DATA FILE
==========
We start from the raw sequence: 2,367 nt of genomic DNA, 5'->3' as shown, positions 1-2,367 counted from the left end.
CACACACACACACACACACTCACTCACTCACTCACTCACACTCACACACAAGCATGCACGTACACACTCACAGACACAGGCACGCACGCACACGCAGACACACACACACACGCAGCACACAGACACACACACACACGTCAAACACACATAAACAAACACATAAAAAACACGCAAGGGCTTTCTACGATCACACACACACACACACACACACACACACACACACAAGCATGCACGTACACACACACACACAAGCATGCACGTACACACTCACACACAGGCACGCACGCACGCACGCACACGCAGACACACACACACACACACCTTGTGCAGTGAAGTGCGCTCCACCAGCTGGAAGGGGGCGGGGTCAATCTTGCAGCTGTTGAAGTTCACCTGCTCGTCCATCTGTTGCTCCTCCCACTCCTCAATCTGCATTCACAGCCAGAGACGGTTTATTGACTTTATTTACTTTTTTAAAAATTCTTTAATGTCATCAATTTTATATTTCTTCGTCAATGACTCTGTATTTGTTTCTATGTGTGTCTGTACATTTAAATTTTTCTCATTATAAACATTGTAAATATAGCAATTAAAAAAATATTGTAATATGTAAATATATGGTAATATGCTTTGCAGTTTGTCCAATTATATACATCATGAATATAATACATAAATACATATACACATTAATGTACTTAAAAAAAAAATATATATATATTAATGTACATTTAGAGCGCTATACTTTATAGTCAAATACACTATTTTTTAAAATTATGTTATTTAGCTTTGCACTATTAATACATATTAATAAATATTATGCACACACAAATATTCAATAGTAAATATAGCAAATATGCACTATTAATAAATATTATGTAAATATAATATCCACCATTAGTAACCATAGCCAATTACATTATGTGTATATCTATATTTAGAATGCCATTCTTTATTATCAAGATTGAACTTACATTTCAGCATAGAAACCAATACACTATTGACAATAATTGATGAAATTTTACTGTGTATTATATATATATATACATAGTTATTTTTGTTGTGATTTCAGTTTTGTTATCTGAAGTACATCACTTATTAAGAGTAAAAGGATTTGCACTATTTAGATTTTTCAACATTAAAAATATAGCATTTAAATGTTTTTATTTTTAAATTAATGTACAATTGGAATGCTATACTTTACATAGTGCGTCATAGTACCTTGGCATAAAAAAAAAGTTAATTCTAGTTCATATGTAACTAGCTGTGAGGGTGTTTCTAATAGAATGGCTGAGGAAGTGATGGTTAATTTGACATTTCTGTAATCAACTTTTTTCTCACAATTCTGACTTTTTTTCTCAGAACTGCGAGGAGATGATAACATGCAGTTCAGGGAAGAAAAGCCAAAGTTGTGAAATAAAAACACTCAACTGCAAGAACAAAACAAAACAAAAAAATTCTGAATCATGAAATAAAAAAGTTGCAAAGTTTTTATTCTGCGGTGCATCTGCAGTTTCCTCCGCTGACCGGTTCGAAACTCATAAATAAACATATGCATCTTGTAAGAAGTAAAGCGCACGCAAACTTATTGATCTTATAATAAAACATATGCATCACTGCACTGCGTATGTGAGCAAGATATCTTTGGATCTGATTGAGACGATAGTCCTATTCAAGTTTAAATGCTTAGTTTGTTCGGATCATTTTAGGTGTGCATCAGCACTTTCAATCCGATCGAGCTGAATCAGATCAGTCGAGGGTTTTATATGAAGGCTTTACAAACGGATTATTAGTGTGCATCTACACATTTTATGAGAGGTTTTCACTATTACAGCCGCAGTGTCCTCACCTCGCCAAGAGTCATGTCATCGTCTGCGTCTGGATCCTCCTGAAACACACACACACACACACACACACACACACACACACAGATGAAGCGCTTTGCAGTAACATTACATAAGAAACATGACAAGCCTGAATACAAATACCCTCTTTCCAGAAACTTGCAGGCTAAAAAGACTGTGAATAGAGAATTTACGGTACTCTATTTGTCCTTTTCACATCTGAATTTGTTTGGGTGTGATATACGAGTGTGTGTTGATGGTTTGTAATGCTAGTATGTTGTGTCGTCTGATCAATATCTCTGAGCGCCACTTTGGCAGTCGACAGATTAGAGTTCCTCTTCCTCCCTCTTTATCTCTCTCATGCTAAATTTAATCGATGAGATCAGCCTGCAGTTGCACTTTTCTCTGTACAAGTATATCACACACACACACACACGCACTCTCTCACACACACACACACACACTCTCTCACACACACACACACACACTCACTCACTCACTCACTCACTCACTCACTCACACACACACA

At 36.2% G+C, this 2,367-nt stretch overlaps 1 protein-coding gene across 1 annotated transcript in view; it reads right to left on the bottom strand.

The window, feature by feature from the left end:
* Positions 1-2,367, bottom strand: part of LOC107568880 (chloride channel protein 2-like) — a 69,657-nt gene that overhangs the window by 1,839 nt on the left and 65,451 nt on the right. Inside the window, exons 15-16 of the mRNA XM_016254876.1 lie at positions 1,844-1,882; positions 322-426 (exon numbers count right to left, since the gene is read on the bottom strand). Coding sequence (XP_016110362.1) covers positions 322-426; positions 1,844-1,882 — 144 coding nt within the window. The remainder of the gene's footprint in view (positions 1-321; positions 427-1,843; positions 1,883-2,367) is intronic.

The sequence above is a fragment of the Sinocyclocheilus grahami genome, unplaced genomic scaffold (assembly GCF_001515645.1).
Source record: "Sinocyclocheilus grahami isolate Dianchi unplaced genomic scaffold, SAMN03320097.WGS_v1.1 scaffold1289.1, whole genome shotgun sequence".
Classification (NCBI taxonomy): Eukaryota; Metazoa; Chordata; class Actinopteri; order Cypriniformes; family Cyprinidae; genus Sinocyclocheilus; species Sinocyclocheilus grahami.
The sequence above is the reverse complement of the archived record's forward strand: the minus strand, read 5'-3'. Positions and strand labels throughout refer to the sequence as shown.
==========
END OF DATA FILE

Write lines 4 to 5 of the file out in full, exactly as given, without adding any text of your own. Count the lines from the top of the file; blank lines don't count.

The window, feature by feature from the left end:
* Positions 1-2,367, bottom strand: part of LOC107568880 (chloride channel protein 2-like) — a 69,657-nt gene that overhangs the window by 1,839 nt on the left and 65,451 nt on the right. Inside the window, exons 15-16 of the mRNA XM_016254876.1 lie at positions 1,844-1,882; positions 322-426 (exon numbers count right to left, since the gene is read on the bottom strand). Coding sequence (XP_016110362.1) covers positions 322-426; positions 1,844-1,882 — 144 coding nt within the window. The remainder of the gene's footprint in view (positions 1-321; positions 427-1,843; positions 1,883-2,367) is intronic.